The resources at the disposal of agriculture technology entrepreneurs are growing with the launch of new dedicated accelerators, incubators, and business competitions seemingly every month. And this month is no different.
With the backing of the White House, US social impact-focused early stage ventures acceleration group GoodCompany Ventures has turned its attention towards the global climatic threat on the globe’s food and water systems to launch a new program: Climate Ventures 2.0 (CV2).
“The ag space posits tremendous opportunity for innovation, but neither entrepreneurs nor cities can scale on their own,” said Garrett Melby, founder, and CEO of GoodCompany Ventures. “We have built a streamlined process to surface the most promising innovations from every corner of the globe, accelerate them with world class expertise, and place them in pilots designed to prove out their key assumptions. We think this project will deliver disruptive systems-level change, and we’re thrilled to welcome our first class early next year.”
The 12-week program, which is currently accepting applications, will be run in collaboration with the US government’s Climate Data Initiative (CDI). The CDI was launched in March 2014 as part of President Obama’s Climate Action Plan and it’s an effort to leverage the Federal Government’s climate-relevant data resources to stimulate innovation and private-sector entrepreneurship.
“No challenge poses a greater threat to future generations than climate change… We should start acting like it,” said Obama during his State of the Union 2015.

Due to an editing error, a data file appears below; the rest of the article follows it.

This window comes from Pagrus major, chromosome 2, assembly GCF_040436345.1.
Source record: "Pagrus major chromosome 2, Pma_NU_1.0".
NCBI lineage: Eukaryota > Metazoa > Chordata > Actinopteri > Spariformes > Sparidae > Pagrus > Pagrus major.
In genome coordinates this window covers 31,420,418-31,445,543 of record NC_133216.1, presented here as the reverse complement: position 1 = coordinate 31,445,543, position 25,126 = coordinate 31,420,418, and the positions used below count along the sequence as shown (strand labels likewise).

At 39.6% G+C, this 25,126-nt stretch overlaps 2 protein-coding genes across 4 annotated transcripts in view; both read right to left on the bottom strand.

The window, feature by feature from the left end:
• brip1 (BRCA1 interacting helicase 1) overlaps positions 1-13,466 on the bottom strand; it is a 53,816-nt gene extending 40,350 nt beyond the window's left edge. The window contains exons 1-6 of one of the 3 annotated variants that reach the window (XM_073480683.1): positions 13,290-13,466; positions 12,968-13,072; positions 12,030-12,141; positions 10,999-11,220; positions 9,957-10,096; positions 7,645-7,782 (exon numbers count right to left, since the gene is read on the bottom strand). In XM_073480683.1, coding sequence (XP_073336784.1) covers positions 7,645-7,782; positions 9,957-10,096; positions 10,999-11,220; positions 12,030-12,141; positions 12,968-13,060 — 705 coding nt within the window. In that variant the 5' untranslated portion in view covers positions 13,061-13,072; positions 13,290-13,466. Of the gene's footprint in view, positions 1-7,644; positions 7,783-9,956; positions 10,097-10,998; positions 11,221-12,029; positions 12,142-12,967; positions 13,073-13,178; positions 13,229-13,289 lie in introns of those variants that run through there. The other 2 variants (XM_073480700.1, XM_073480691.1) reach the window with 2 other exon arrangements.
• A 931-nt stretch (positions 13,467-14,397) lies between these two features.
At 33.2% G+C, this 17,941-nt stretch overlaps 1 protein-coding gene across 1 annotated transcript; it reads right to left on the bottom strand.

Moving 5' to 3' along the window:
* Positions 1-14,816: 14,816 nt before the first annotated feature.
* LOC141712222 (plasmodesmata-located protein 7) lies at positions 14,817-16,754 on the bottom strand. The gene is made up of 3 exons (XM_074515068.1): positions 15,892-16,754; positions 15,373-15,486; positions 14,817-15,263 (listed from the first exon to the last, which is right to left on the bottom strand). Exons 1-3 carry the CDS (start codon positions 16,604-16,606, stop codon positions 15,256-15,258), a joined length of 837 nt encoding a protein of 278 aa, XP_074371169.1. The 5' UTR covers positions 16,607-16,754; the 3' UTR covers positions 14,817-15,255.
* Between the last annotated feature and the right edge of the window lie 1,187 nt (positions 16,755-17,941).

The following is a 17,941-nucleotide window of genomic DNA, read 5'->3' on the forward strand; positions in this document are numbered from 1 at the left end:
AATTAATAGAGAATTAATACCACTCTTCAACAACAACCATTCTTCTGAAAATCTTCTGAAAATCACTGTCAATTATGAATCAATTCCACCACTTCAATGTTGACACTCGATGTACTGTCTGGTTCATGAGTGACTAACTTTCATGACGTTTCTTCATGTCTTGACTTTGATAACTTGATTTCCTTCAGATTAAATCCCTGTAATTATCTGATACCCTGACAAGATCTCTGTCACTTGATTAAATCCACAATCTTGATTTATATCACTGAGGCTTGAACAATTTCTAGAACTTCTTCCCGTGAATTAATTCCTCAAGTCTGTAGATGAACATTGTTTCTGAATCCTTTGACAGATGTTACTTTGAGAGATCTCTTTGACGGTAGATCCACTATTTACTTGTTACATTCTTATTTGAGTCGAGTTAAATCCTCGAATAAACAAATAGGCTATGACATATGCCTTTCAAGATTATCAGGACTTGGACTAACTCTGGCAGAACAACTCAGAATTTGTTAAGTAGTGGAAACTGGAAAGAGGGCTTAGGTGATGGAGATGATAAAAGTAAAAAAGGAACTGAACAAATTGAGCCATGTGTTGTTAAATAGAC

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CV2 has and will work with collaborators such as the Wharton Social Impact Initiative and USAID, the government agency, to identify and prioritize key targets for entrepreneurial innovation within food and agriculture. And it will work to source applicants from a range of different business competitions undertaken by other collaborators and participants in the CDI such as NASA and Climate CoLab. These are the first two phases of the program; acceleration comes next in a 12-week program for the 10 selected innovations, involving a curriculum of legal, finance, design and business advice. There will also be site visits to some of the collaborators.
“I learned more in one session at GoodCompany than in whole courses at business school,” said Donnel Baird, founder of BlocPower and an alumnus of a previous GoodCompany program.
The final phase of the program will be the launch of innovations and fundraising. CV2 has raised a $1 million fund to invest into its cohort, investing up to $500k in each innovation for a 1 percent to 10 percent equity stake, but it will aim to support more private sector fundraising through a Demo Day. GoodCompany has in the past facilitated some $60 million of investment for its graduates.
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